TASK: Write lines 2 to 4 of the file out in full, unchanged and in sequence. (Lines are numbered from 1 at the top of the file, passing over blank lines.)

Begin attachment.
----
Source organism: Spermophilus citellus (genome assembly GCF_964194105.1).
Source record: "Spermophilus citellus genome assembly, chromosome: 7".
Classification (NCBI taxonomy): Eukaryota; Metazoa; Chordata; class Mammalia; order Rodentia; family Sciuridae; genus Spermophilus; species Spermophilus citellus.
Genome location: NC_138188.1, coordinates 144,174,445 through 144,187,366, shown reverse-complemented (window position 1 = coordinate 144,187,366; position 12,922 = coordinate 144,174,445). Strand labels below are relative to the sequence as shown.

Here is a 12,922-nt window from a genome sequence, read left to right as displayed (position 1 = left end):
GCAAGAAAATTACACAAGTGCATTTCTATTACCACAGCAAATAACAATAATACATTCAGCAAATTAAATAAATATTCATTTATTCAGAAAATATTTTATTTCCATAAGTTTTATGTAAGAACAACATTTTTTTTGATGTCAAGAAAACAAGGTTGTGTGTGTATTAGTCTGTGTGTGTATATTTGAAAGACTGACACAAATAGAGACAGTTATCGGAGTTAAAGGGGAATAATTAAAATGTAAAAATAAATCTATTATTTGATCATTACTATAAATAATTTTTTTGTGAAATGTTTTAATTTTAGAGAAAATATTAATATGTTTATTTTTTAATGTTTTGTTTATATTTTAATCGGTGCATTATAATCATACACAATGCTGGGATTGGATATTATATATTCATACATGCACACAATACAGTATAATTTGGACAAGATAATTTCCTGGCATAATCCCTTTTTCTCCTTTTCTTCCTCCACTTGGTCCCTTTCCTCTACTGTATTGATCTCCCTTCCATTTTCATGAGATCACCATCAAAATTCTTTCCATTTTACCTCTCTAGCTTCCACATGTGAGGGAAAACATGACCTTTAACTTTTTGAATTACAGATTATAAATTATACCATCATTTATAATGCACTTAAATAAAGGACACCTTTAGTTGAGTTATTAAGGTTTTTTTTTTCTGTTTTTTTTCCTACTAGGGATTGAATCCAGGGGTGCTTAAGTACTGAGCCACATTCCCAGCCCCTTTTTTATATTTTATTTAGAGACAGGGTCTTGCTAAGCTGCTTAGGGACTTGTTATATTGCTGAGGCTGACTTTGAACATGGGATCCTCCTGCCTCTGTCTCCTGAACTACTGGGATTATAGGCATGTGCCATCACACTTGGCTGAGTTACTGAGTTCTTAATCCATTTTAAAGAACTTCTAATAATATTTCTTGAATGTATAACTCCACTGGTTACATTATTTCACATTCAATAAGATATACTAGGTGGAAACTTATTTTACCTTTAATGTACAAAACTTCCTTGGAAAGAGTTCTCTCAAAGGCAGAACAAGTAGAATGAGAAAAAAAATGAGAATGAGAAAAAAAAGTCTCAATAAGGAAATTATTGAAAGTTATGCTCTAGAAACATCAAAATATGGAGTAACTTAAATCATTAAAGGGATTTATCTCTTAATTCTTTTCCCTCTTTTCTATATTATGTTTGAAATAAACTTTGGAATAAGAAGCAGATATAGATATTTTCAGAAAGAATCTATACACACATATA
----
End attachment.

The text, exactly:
Source record: "Spermophilus citellus genome assembly, chromosome: 7".
Classification (NCBI taxonomy): Eukaryota; Metazoa; Chordata; class Mammalia; order Rodentia; family Sciuridae; genus Spermophilus; species Spermophilus citellus.
Genome location: NC_138188.1, coordinates 144,174,445 through 144,187,366, shown reverse-complemented (window position 1 = coordinate 144,187,366; position 12,922 = coordinate 144,174,445). Strand labels below are relative to the sequence as shown.